Octopuses Have Heart (Actually, Three!)

Roses are red, violets are blue, octopuses have three hearts, do you know what they all do?

Published February 08, 2019

Octopuses are equipped with two branchial hearts and one systemic heart and each serves an important purpose. Like humans, octopuses have a closed circulatory system, meaning that closed vessels or tubes transport blood throughout their body.

Giant Pacific octopus

The two branchial hearts pump blood through the octopus’s gills, where the carbon dioxide is released and oxygen gets absorbed. This process is similar to when the right side of our hearts pass blood through our lungs!

After the blood passes through the octopus’s gills, it enters the systemic heart—the largest of the octopus’s three hearts. The systemic heart circulates the newly oxygenated blood throughout the rest of the octopus’s body and other organs, similar to the main function of the left side of a human’s heart.

The octopus’s systemic heart stops beating when this cephalopod swims, which quickly tires the octopus. This explains why octopuses are more often seen crawling along the ocean floor rather than swimming.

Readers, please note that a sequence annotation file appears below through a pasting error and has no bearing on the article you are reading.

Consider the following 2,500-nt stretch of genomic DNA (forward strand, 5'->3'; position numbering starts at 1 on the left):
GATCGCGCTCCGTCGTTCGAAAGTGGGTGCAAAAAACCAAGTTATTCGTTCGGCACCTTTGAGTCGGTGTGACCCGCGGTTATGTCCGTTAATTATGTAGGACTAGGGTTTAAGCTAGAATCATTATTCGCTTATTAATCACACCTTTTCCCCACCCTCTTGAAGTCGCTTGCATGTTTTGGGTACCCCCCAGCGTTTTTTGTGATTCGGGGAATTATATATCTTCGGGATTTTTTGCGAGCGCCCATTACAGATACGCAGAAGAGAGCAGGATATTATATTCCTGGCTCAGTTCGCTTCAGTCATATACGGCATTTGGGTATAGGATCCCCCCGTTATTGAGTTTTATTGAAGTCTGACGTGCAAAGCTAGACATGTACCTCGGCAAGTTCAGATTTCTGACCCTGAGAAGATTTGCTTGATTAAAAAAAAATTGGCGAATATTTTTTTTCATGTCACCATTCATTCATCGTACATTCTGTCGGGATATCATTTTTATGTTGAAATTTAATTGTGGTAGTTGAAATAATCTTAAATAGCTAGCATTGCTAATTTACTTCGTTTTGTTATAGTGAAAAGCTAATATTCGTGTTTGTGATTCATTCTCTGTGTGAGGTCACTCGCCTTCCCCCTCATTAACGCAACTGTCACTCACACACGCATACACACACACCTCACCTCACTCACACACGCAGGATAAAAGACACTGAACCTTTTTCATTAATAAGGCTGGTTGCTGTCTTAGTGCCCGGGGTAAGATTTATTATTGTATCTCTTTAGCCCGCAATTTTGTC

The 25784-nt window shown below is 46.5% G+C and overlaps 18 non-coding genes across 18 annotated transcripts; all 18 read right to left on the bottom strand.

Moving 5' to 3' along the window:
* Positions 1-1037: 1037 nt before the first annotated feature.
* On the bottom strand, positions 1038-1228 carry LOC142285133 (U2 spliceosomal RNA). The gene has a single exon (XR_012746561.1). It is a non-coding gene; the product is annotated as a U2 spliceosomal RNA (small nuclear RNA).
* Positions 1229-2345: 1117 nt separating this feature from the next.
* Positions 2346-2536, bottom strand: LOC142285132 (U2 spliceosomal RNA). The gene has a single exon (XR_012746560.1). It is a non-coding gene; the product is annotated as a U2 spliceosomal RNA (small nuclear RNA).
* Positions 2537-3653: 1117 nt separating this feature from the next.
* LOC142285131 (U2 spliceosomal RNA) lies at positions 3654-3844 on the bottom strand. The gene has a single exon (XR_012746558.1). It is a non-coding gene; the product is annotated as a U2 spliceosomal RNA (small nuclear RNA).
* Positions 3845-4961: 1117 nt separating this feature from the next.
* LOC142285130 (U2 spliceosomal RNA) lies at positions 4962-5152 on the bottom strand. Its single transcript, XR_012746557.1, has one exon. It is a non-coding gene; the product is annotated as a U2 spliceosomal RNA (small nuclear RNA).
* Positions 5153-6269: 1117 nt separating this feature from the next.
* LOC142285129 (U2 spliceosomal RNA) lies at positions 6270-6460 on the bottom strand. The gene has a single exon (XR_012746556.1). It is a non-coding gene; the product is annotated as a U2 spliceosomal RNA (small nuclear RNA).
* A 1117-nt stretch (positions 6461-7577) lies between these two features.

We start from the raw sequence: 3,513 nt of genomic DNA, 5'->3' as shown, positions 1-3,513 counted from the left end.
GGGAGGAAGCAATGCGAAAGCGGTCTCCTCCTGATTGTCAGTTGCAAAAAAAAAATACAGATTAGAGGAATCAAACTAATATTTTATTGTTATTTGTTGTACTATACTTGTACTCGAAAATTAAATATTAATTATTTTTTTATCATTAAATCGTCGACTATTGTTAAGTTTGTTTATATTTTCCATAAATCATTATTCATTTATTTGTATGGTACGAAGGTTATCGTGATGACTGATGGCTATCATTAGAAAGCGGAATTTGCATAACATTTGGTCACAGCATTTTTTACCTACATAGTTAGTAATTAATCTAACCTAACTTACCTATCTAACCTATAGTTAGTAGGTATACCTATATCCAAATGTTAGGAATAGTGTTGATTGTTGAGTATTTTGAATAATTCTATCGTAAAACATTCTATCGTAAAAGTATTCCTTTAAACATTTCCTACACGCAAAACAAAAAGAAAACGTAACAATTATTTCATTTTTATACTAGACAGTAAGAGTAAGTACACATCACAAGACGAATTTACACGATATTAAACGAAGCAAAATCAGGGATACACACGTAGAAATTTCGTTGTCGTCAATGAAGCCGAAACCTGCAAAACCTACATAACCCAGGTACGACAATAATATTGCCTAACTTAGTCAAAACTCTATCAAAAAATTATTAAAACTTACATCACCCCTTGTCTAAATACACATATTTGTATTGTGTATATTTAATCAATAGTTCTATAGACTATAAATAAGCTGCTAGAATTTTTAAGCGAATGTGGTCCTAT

Despite having similar circulatory systems, the color of blood differs between octopuses and humans. Octopus blood contains a copper-rich protein—causing its distinct blue color!

Just in time for Valentine’s Day, show some love with our downloadable Aquarium-themed cards featuring some of our favorite aquatic friends!

Previous Post

Featured Stories

Manatee Manatees Visiting Maryland!

As the waters off the mid-Atlantic coast warm up, it’s not unusual to spot some seasonal visitors swimming in our local waterways—manatees!

Read the full story

Snapping turtle and red-eared sliders Floating Wetland Update: Turtles, Fish and Birds!

Several new species have been spotted on the National Aquarium’s floating wetland prototype in the Inner Harbor!

Read the full story

Related Stories

Do All Sharks Need to Keep Swimming to Breathe?

Published August 02, 2019

Where Have All the Sharks Gone?

Published July 29, 2019